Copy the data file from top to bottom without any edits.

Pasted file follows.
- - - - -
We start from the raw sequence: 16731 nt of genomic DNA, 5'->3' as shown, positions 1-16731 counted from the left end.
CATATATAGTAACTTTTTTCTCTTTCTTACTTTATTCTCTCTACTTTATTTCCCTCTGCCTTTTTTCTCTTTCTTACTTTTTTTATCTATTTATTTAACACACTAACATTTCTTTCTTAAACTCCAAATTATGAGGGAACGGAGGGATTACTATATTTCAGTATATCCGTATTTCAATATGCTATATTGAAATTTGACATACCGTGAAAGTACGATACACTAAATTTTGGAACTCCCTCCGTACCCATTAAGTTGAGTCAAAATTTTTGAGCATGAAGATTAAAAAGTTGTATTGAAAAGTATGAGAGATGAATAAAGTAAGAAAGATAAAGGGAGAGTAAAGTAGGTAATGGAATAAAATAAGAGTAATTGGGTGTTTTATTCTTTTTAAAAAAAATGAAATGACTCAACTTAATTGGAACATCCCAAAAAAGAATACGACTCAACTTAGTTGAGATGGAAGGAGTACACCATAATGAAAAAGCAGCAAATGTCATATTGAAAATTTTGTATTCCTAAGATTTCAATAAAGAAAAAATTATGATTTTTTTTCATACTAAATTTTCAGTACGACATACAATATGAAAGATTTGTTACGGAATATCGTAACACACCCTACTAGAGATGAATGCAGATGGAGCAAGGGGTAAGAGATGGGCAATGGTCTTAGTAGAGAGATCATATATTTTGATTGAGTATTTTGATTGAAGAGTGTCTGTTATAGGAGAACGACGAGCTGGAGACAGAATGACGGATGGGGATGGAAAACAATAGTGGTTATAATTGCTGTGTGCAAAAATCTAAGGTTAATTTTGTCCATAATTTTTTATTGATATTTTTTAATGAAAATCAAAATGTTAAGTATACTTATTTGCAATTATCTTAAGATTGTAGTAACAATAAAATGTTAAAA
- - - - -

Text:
We start from the raw sequence: 16731 nt of genomic DNA, 5'->3' as shown, positions 1-16731 counted from the left end.
CATATATAGTAACTTTTTTCTCTTTCTTACTTTATTCTCTCTACTTTATTTCCCTCTGCCTTTTTTCTCTTTCTTACTTTTTTTATCTATTTATTTAACACACTAACATTTCTTTCTTAAACTCCAAATTATGAGGGAACGGAGGGATTACTATATTTCAGTATATCCGTATTTCAATATGCTATATTGAAATTTGACATACCGTGAAAGTACGATACACTAAATTTTGGAACTCCCTCCGTACCCATTAAGTTGAGTCAAAATTTTTGAGCATGAAGATTAAAAAGTTGTATTGAAAAGTATGAGAGATGAATAAAGTAAGAAAGATAAAGGGAGAGTAAAGTAGGTAATGGAATAAAATAAGAGTAATTGGGTGTTTTATTCTTTTTAAAAAAAATGAAATGACTCAACTTAATTGGAACATCCCAAAAAAGAATACGACTCAACTTAGTTGAGATGGAAGGAGTACACCATAATGAAAAAGCAGCAAATGTCATATTGAAAATTTTGTATTCCTAAGATTTCAATAAAGAAAAAATTATGATTTTTTTTCATACTAAATTTTCAGTACGACATACAATATGAAAGATTTGTTACGGAATATCGTAACACACCCTACTAGAGATGAATGCAGATGGAGCAAGGGGTAAGAGATGGGCAATGGTCTTAGTAGAGAGATCATATATTTTGATTGAGTATTTTGATTGAAGAGTGTCTGTTATAGGAGAACGACGAGCTGGAGACAGAATGACGGATGGGGATGGAAAACAATAGTGGTTATAATTGCTGTGTGCAAAAATCTAAGGTTAATTTTGTCCATAATTTTTTATTGATATTTTTTAATGAAAATCAAAATGTTAAGTATACTTATTTGCAATTATCTTAAGATTGTAGTAACAATAAAATGTTAAAA